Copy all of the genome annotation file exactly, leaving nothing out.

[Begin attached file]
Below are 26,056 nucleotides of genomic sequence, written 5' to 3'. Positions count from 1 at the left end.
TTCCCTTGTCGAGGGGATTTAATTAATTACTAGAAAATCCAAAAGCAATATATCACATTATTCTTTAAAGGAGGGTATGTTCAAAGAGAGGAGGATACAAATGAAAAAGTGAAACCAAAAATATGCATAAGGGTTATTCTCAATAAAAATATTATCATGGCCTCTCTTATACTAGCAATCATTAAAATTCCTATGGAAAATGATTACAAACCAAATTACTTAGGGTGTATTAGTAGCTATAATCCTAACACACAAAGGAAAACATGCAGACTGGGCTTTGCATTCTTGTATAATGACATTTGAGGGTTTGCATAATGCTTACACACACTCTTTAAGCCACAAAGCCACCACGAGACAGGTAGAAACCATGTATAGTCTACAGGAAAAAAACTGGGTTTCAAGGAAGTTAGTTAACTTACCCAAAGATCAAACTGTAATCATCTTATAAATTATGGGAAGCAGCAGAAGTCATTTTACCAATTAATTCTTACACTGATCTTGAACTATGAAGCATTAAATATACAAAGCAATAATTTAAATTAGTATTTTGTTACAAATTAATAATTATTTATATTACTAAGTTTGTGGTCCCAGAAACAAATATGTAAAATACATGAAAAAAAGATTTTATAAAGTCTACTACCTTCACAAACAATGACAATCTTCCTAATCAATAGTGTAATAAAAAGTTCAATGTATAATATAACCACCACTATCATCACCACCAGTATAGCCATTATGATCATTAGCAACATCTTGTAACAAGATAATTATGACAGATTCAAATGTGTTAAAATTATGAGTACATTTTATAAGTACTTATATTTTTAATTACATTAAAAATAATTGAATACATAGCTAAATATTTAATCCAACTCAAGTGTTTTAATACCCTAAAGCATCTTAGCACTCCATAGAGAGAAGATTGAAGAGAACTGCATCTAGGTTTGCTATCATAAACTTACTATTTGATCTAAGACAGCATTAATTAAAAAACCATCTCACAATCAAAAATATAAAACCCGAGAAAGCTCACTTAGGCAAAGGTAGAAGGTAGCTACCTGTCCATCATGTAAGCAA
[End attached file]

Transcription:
Below are 26,056 nucleotides of genomic sequence, written 5' to 3'. Positions count from 1 at the left end.
TTCCCTTGTCGAGGGGATTTAATTAATTACTAGAAAATCCAAAAGCAATATATCACATTATTCTTTAAAGGAGGGTATGTTCAAAGAGAGGAGGATACAAATGAAAAAGTGAAACCAAAAATATGCATAAGGGTTATTCTCAATAAAAATATTATCATGGCCTCTCTTATACTAGCAATCATTAAAATTCCTATGGAAAATGATTACAAACCAAATTACTTAGGGTGTATTAGTAGCTATAATCCTAACACACAAAGGAAAACATGCAGACTGGGCTTTGCATTCTTGTATAATGACATTTGAGGGTTTGCATAATGCTTACACACACTCTTTAAGCCACAAAGCCACCACGAGACAGGTAGAAACCATGTATAGTCTACAGGAAAAAAACTGGGTTTCAAGGAAGTTAGTTAACTTACCCAAAGATCAAACTGTAATCATCTTATAAATTATGGGAAGCAGCAGAAGTCATTTTACCAATTAATTCTTACACTGATCTTGAACTATGAAGCATTAAATATACAAAGCAATAATTTAAATTAGTATTTTGTTACAAATTAATAATTATTTATATTACTAAGTTTGTGGTCCCAGAAACAAATATGTAAAATACATGAAAAAAAGATTTTATAAAGTCTACTACCTTCACAAACAATGACAATCTTCCTAATCAATAGTGTAATAAAAAGTTCAATGTATAATATAACCACCACTATCATCACCACCAGTATAGCCATTATGATCATTAGCAACATCTTGTAACAAGATAATTATGACAGATTCAAATGTGTTAAAATTATGAGTACATTTTATAAGTACTTATATTTTTAATTACATTAAAAATAATTGAATACATAGCTAAATATTTAATCCAACTCAAGTGTTTTAATACCCTAAAGCATCTTAGCACTCCATAGAGAGAAGATTGAAGAGAACTGCATCTAGGTTTGCTATCATAAACTTACTATTTGATCTAAGACAGCATTAATTAAAAAACCATCTCACAATCAAAAATATAAAACCCGAGAAAGCTCACTTAGGCAAAGGTAGAAGGTAGCTACCTGTCCATCATGTAAGCAA